Wednesday, December 9, 2009

The Little Duke - Charlotte Mary Yonge

An inspiring story of Richard the Fearless (943-996) who became Duke of Normandy at the age of 8. Relates the perils of his childhood, both at home in Normandy and during his captivity at the court of France, and how at long last he came to embrace the values his father espoused.

Don't tell anyone but I had a bit of a problem with the 18th and 19th century Women Writers Challenge. I kept looking at the list I had chosen and I didn't feel like reading them. So I went browsing Project Gutenberg to see if I found anything that could count for the challenge and that interested me at the same time.

When I found this title I didn't immediately realise it was a story for children, what appealed to me was that it was a medieval story and I seldom resist those.

I really did like it and can totally see how it would appeal a child. The hero is a child, Richard of Normandy, who inherits the dukedom on his father's death while still a child. The little Duke (very well titled) becomes first a prisoner of King Louis of France and then, after escaping with the help of his loyal servants, allies himself with the Danes and manages to imprison the King who is later exchanged for his sons that Richard had met while at court.

Basically this is the story of a young boy becoming a man, controlling his emotions, conquering his desire of vengeance and fully embodying the Christian values of forgiveness and good will to others. Richard of Normandy would later be known as Richard the Fearless and the great-grandfather of William the Conqueror.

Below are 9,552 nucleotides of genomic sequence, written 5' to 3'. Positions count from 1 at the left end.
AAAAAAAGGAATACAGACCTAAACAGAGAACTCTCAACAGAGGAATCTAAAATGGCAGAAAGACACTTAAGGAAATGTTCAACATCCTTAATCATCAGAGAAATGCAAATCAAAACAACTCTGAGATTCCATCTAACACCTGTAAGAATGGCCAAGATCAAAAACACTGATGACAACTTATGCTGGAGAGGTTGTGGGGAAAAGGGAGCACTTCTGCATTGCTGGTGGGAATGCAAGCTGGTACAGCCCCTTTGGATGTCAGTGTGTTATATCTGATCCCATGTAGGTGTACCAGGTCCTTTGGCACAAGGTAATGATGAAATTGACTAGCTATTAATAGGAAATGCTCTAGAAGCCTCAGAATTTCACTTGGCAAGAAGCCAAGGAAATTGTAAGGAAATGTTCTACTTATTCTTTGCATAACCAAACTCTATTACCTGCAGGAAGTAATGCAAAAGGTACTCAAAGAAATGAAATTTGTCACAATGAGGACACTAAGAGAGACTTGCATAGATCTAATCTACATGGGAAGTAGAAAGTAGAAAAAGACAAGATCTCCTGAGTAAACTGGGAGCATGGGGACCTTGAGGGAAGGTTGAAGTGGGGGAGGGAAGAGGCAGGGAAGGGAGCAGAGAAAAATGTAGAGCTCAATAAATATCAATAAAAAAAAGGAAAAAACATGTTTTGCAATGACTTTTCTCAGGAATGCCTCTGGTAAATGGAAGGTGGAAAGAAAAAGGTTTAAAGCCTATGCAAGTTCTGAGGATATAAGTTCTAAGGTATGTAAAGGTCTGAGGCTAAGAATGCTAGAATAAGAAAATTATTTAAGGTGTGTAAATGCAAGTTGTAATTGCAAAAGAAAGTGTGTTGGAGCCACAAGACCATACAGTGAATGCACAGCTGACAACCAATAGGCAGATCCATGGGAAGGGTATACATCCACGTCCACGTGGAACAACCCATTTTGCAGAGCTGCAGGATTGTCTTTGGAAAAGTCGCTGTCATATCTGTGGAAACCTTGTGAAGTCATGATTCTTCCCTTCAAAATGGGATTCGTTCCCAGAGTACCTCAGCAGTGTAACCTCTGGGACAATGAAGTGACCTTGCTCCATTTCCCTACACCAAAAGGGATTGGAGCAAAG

Grade 4/5


  1. This sounds like a very interesting little book. Even if it is for YA, I assume it would be a good introduction to him.

  2. Yes, it was. And to the political problems of the time.

  3. Now this sounds intriguing. I have a couple of Charlotte Mary Yonge's bigger books waitingfor me, so maybe this would be agood way to ease myself into her style. And I am having just the same problem with that challenge. 19th century done and dusted, but my 18th century books just aren't calling me.

  4. I'm glad I have company Fleur. Yes, this would be a good one to try her style. I hope you like it too should you decide to read it.


I love to chat about books and stuff and I would love to hear from like minded readers. Please do leave me a comment :-)


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